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Should azithromycin be used to treat COVID-19?

COVID-19 is caused by a virus - so why would we consider treating it with an antibiotic like azithromycin? GP and DPhil Student, Kome Gbinigie, and Postdoctoral Researcher, Kerstin Frie, review the evidence.

Care organising technologies and the post-phenomenology of care: an ethnographic case study

Gemma Hughes reflects on research into care organising technologies, led by Professor Sara Shaw and recently published in Social Science and Medicine.

British South Asian patients’ views on text messages to support type 2 diabetes

The number of people with type 2 diabetes is increasing globally, a condition that disproportionately affects South Asians. Text messages to support people to manage their diabetes show promise. They are cheap, accessible, and can positively impact blood sugar levels. Senior Qualitative Researcher Dr Suman Prinjha writes about her research (published in JMIR mHealth and uHealth) on how a text messaging system could support medication use in British South Asian people with diabetes.

COVID-19 and heart failure

For people with heart failure, COVID-19 presents a challenge.

Fieldwork in the UK: my experience so far

Reflecting on the processes, challenges and insights gained from my fieldwork.

Spotlight on Dr Suzanne Stewart

In August 2019, Dr Stewart received a prestigious Teaching Excellence Award for her work tutoring medical students across the entire six-year undergraduate programme. The first in a series of GP tutor interviews, Dr Stewart talks about the enjoyment and energy which comes with teaching.

Teaching non-face-to-face consultation

The last few weeks have given all of us a crash course in conducting telephone and video consultations, no matter what our previous experience. The Communication Skills team were ahead of the curve earlier this year, designing a pilot session for medical students in non-face-to-face consulting. GP Tutor Dr Suzanne Stewart describes the work she has done putting this new module together.

High-dose opioids – five factors that increase the risk of harm

DPhil student Georgia Richards argues why its time for doctors to rethink the prescribing of high-dose opioids for people with chronic pain.

Infographics about antibiotics: making facts accessible

NIHR Academic Clinical Lecturer, Dr Oliver van Hecke, writes about how infographics may be an effective tool to increase parents' understanding about antibiotic use. Oliver's project poster recently won first prize at the South West SAPC meeting in Bristol.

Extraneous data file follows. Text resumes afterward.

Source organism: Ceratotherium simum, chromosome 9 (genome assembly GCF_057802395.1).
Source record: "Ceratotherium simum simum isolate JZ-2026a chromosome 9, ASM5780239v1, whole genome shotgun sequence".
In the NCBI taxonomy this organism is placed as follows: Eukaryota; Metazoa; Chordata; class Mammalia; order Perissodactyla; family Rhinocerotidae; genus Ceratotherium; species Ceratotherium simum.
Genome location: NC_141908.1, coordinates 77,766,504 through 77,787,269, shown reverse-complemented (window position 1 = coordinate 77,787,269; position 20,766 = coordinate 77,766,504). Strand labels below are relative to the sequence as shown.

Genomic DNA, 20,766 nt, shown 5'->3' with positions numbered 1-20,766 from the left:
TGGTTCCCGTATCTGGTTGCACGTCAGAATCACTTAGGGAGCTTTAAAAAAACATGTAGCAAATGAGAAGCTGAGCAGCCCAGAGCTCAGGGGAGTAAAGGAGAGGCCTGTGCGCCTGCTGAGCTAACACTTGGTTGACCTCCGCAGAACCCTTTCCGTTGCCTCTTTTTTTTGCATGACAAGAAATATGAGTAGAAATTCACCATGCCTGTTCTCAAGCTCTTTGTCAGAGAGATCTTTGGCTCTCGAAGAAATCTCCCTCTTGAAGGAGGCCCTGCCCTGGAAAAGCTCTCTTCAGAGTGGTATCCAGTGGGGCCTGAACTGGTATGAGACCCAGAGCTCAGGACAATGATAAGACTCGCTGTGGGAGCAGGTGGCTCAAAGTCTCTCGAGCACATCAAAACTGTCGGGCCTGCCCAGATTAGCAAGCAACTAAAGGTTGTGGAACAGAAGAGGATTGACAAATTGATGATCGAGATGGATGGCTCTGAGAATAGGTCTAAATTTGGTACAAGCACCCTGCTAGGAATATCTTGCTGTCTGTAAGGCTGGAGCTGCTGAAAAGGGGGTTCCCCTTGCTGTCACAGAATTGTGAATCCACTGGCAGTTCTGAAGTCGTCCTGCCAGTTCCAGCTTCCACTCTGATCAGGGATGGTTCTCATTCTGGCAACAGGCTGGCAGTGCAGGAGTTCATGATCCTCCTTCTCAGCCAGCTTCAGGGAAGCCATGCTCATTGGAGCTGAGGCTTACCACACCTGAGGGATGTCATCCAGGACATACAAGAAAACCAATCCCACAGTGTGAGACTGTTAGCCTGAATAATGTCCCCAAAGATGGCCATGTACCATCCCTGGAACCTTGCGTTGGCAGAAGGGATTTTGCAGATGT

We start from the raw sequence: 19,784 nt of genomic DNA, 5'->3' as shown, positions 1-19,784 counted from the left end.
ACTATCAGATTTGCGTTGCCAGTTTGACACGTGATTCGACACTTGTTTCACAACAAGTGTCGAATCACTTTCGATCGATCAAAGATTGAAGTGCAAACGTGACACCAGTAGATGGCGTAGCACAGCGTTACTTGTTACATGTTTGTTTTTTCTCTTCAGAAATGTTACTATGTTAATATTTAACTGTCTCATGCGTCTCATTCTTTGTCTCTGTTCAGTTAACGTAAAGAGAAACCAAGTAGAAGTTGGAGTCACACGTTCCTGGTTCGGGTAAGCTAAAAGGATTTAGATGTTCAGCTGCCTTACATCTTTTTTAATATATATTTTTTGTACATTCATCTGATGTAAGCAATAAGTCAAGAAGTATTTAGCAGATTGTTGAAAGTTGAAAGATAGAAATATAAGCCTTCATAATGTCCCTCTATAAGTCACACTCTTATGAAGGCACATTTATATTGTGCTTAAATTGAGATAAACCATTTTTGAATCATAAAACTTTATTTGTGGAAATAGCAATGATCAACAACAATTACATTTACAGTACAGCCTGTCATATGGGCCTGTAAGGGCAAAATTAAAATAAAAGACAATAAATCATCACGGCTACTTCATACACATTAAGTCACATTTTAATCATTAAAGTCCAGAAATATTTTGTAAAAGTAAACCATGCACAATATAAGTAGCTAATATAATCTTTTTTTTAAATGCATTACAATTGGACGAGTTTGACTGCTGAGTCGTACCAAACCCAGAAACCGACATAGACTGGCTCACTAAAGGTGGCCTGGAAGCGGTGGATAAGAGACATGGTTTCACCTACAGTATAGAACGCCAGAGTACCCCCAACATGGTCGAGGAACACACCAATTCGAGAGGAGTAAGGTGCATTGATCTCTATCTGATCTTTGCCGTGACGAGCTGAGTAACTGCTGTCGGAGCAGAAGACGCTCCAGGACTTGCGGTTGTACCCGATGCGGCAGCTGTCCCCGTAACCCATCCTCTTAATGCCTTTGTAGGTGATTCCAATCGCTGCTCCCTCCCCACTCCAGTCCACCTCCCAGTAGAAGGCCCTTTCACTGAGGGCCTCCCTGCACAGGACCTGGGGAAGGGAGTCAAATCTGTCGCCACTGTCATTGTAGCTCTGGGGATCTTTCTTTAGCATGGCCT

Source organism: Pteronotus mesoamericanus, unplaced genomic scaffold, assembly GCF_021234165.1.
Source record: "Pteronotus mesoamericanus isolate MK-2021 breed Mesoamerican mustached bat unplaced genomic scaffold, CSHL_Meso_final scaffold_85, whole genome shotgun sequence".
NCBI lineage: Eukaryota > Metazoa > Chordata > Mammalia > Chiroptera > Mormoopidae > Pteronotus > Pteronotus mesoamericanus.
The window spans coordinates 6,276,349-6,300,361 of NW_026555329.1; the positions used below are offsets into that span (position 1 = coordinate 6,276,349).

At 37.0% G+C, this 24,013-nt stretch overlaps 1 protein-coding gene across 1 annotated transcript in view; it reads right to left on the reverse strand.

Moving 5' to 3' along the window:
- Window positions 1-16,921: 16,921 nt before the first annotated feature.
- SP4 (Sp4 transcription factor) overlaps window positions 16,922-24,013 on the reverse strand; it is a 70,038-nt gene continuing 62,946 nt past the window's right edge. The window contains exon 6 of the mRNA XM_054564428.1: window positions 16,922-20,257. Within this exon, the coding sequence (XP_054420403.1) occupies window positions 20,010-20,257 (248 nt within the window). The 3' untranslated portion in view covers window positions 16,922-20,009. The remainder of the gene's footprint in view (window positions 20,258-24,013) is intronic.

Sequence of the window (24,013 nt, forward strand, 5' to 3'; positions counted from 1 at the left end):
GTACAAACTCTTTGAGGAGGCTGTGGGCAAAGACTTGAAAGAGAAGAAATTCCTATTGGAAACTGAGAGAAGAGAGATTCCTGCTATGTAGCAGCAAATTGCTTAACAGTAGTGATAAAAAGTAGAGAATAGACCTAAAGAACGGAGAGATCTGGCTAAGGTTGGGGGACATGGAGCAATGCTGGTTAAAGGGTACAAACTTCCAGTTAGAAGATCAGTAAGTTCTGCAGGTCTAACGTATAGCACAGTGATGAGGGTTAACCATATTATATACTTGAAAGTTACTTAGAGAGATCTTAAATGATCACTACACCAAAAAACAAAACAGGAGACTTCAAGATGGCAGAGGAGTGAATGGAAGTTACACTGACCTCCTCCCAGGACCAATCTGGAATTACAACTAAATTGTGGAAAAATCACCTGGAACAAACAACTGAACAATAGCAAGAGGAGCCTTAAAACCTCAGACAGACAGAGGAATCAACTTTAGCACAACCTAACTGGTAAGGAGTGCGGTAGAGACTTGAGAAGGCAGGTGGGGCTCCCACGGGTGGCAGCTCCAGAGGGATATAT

The DataLab - What we did last year!

Most people share their end of year roundup during late December when everyone is too full of cake to read. Now you’re back in the saddle, Brian McKenna, Honorary Research Fellow, presents the DataLab's roundup of everything they threw out into the world over the previous 12 months!

Antibiotics: even low use in children can have a negative impact on health – new research

Taking any antibiotic makes developing antibiotic resistance more likely. Dr Oliver van Hecke, Clinical Lecturer and GP, writes about his latest study showing that even relatively low antibiotic use has potential health implications.

Triple Dutch - three lessons from Dutch primary care

With significant recent announcements poised to affect the future of British general practice, GP academic trainee Dr Salman Waqar reflects on his visit to the Netherlands on an exchange program to see if the grass was greener on the other side.

Meat your persona: talking to Oxford's shoppers

The LEAP team have been talking to shoppers to learn more about their meat and dairy consumption and to share the results of their research into the environmental and health impacts with the public.

Helping smokers quit: financial incentives work

Financial incentives for smoking cessation come in all shapes and sizes, but do they work? Writing in the Conversation, Dr Jamie Hartmann-Boyce reviews the evidence with Dr Caitlin Notley.

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